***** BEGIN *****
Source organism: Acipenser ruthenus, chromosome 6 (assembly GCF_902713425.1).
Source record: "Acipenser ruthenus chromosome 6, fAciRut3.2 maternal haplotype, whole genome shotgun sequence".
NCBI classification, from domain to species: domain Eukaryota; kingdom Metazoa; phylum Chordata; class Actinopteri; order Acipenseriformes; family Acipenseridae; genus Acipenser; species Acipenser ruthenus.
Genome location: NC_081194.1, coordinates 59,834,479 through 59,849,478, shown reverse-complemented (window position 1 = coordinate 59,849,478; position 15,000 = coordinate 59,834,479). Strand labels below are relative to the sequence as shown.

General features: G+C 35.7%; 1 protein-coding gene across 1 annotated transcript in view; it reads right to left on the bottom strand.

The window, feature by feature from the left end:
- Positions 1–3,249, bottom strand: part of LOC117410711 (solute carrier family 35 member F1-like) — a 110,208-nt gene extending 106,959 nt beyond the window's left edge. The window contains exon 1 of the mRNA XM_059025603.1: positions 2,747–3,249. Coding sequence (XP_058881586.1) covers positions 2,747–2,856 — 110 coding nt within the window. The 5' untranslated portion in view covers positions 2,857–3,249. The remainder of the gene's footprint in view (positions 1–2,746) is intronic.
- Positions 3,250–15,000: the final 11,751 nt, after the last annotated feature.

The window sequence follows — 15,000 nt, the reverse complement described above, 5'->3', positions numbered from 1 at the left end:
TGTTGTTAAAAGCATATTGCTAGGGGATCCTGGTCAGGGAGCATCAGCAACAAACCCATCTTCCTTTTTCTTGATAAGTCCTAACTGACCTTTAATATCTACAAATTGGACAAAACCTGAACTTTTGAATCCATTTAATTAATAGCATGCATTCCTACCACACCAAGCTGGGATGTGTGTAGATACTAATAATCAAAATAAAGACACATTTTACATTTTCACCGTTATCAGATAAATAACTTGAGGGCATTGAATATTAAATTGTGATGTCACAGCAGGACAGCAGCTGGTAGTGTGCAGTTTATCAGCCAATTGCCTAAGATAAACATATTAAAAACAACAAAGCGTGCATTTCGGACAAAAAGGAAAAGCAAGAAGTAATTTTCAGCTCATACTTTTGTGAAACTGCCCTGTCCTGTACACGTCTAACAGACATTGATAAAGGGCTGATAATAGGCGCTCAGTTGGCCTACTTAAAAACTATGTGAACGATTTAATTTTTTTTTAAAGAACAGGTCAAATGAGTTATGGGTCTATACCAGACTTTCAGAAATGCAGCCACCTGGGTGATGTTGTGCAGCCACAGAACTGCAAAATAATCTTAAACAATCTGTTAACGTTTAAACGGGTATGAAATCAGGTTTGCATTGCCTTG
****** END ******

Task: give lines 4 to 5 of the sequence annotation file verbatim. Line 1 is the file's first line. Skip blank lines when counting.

Genome location: NC_081194.1, coordinates 59,834,479 through 59,849,478, shown reverse-complemented (window position 1 = coordinate 59,849,478; position 15,000 = coordinate 59,834,479). Strand labels below are relative to the sequence as shown.

General features: G+C 35.7%; 1 protein-coding gene across 1 annotated transcript in view; it reads right to left on the bottom strand.